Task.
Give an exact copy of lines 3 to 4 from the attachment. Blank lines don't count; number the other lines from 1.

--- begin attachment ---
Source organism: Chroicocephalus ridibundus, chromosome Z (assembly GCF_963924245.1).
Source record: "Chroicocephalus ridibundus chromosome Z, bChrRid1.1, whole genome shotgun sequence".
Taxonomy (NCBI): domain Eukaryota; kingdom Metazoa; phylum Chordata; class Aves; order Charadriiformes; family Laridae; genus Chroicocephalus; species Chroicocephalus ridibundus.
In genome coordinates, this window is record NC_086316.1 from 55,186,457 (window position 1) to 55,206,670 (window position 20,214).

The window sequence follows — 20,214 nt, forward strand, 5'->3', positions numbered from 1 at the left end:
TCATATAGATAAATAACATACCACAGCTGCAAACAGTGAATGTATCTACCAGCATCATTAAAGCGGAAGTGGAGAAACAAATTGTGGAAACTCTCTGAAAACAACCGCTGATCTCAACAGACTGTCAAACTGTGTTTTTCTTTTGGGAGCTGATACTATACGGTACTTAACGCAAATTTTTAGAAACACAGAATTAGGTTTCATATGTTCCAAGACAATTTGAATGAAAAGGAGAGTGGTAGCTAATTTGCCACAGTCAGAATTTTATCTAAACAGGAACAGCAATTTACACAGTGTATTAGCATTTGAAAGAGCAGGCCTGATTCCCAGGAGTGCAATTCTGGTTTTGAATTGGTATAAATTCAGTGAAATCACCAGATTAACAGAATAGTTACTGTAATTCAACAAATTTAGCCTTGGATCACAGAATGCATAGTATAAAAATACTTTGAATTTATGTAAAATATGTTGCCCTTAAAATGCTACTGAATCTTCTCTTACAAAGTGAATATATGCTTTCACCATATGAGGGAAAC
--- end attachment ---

Taxonomy (NCBI): domain Eukaryota; kingdom Metazoa; phylum Chordata; class Aves; order Charadriiformes; family Laridae; genus Chroicocephalus; species Chroicocephalus ridibundus.
In genome coordinates, this window is record NC_086316.1 from 55,186,457 (window position 1) to 55,206,670 (window position 20,214).